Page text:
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Spar Group’s upcoming AGM will be closely watched by an unusually wide array of stakeholders.

Those with financial exposure, like shareholders, employees, independent retailers and wholesalers, will want clarity on recent serious allegations — including of creative accounting and discrimination — as well as an indication that the board has a persuasive plan to address these concerning issues.

Its customers may also be looking for more reassurance than former CEO Brett Botten presented in a video on the group’s website home page that the future of this retailer is in good hands.

It is disappointing that, yet again, SA’s large, well-resourced institutional shareholders appear to have taken little action to address obvious governance concerns at a big JSE-listed company. This approach encourages the cynical view that governance is nothing more than a tick-box exercise that all too frequently ends up sheltering corporate executives and their complicit investors from responsibility.

This approach not only threatens the long-term value of investments, but understandably encourages cynicism about the value of shareholder capitalism. While engaging behind closed doors holds value, it is time our institutional investors demonstrated a willingness for more robust and transparent engagement in their role as custodians of much of the country’s wealth.

That the situation at Spar required the board’s two most senior individuals — Botten and chair Graham O’Connor — to leave lends support to allegations of broad corporate governance failure over a sustained period. Those departures should be welcomed, as should the appointment of three new directors.

The urgent circumstances for the new board members’ introduction suggest the group had done little succession planning. Mike Bosman’s appointment as executive chair (and interim CEO), albeit for a limited three-month period, is potentially problematic (but probably unavoidable in this context of inadequate planning).

This starkly demonstrates how important it is for companies not only to undertake succession planning, but to provide evidence of this — if for no other reason than to assure shareholders that neither the board, nor the company as a whole, has been captured by a few individuals. 

Another critical governance issue recently highlighted is the group’s poor quality of stakeholder communication. While this has improved in recent weeks it remains unclear from any of Spar’s stock exchange news service announcements what the precise nature is of the activities requiring the departure of the chair and CEO. The only details provided relate to three “irregular” loans totalling R11m that were made five years ago.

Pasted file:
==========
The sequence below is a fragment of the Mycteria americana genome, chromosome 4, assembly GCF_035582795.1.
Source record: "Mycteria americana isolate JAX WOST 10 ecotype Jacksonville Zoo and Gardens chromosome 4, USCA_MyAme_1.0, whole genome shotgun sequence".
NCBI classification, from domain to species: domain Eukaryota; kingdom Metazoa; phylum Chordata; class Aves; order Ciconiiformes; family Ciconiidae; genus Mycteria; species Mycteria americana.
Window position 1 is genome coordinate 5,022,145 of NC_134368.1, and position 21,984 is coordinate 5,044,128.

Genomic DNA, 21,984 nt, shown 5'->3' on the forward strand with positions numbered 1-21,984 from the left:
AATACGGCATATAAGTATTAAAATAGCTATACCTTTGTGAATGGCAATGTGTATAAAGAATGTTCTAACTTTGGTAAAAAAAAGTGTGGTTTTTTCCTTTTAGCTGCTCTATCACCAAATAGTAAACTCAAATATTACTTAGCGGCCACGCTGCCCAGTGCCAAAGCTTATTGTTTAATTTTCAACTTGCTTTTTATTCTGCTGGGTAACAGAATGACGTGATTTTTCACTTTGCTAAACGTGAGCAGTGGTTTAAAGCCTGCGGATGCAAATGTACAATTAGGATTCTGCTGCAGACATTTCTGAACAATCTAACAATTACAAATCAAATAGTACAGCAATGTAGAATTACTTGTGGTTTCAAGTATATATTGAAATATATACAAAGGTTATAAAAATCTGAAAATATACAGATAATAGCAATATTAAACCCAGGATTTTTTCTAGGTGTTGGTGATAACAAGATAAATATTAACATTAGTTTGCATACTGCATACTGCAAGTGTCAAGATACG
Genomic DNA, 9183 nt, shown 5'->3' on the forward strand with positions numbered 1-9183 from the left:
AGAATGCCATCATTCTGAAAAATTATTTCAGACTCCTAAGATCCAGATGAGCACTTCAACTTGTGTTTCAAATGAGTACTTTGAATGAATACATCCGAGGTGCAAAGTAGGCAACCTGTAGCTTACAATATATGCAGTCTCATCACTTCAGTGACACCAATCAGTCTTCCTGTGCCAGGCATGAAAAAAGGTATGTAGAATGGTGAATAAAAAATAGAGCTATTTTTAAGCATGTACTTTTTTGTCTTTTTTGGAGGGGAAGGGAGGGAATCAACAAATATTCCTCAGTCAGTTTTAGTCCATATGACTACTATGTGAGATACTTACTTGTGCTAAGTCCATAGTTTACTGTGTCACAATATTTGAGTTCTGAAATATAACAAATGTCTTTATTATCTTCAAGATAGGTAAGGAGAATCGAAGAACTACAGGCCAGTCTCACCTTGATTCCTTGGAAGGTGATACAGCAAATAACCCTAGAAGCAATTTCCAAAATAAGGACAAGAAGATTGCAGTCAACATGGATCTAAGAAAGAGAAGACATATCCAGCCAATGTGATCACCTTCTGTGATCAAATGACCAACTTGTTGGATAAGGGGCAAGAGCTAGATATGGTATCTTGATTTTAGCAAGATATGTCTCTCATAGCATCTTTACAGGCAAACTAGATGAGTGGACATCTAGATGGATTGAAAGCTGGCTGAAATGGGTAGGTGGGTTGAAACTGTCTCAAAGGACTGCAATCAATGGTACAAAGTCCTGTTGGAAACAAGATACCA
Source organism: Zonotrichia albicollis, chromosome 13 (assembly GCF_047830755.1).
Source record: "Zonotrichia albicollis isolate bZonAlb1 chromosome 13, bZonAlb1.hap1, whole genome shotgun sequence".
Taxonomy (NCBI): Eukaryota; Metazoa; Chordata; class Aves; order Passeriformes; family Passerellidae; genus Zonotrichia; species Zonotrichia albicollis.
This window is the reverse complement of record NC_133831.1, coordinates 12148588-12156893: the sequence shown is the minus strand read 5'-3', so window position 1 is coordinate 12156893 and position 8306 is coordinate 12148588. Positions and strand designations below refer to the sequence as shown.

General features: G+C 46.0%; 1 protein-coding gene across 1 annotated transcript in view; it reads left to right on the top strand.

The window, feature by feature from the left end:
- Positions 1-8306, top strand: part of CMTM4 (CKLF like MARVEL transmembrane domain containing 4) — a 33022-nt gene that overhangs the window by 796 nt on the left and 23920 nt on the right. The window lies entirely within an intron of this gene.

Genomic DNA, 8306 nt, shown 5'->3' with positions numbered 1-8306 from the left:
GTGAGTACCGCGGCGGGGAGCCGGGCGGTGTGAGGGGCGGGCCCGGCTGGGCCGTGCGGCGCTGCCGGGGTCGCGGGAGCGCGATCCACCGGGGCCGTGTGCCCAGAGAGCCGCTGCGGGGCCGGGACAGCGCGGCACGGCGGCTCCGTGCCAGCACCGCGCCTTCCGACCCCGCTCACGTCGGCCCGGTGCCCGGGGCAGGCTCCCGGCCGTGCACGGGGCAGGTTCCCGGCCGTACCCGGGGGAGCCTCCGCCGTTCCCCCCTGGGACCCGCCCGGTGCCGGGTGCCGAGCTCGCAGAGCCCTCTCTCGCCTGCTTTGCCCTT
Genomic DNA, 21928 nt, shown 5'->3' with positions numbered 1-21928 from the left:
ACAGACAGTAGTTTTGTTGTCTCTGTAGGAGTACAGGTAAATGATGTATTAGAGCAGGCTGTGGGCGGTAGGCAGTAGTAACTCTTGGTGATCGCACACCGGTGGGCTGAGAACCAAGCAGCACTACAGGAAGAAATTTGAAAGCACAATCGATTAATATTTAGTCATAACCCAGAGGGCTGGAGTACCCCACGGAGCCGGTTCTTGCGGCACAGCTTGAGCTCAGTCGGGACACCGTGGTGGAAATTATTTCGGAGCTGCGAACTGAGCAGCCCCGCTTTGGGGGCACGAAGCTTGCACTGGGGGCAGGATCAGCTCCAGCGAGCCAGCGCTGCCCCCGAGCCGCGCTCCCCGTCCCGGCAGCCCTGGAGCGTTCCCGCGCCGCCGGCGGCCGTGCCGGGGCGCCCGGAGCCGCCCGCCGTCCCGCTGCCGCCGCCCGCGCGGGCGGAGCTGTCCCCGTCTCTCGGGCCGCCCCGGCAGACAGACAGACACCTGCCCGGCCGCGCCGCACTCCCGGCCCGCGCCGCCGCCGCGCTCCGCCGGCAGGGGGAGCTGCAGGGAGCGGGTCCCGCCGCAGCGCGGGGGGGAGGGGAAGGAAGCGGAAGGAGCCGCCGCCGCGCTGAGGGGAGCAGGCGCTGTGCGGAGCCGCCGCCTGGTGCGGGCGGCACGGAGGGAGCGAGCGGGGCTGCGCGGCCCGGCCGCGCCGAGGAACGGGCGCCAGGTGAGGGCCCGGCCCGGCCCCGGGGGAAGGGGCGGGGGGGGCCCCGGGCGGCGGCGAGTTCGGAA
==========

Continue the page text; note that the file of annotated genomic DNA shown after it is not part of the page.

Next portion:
Not only does poor-quality disclosure create an enabling environment for low accountability, it defeats the purpose of integrated reporting: to provide company stakeholders with relevant, material information to understand the business.

Worryingly, Spar’s reporting suite provides no information about the front-end, consumer-facing store workers. A detailed breakdown of store employees’ headcount by employee status (percentage of full-time, part-time and fixed-term contract workers) and the disclosure of their hourly wage would shed light on job security.

It would also enable stakeholders to assess whether executives are remunerated fairly and responsibly in the context of overall employees’ remuneration, as per the JSE listing requirements. In fact, Spar committed at its 2022 AGM to disclose the wages of its lowest-paid workers, but has not done so. Transparency about wage differentials is crucial to addressing the severe income inequality in SA’s labour markets.

In his role as executive chair of a beleaguered group, Bosman is heading into entirely new territory. While it is encouraging that Bosman has resigned from one of his directorships (AVI), he may still be over-committed to devote the time, energy and focus needed in this new position.

He remains on the Spur, MTN and EOH boards — substantial JSE-listed entities with their own challenges, each needing time and energy from all their directors to ensure effective governance oversight. Bosman is also a nonexecutive chair of Vinimark Trading, SA’s largest independent wine distribution company.

Similarly, group company secretary Kevin O’Brien holds the position of chief sustainability officer and chief ESG officer (the distinction between these roles is not entirely clear), and according to the Companies and Intellectual Property Commission is company secretary for both the Spar Guild and Build It Guild of Southern Africa. These are all demanding roles and call into question the board’s stated commitments to sustainability, ESG and the management of climate risk.

In his first public address as Spar group chair Bosman has an important opportunity at the upcoming AGM to clarify the extent of Spar’s challenges — including those that have received extensive media exposure but have not yet been openly addressed by the board.

While full disclosure might not be appropriate at this stage, it will be disappointing if Bosman fails to adequately address the issues and leaves stakeholders at the mercy of the rumours and speculation that have swept through the market in recent months.

The coming months will be vital for Spar. It should expect many stakeholders to watch the AGM closely, and whoever is appointed as the CEO will equally be under scrutiny. Institutional investors in particular should also pay attention.

• Blizzard is head of governance, and Ngogela senior inequality analyst, at Just Share.

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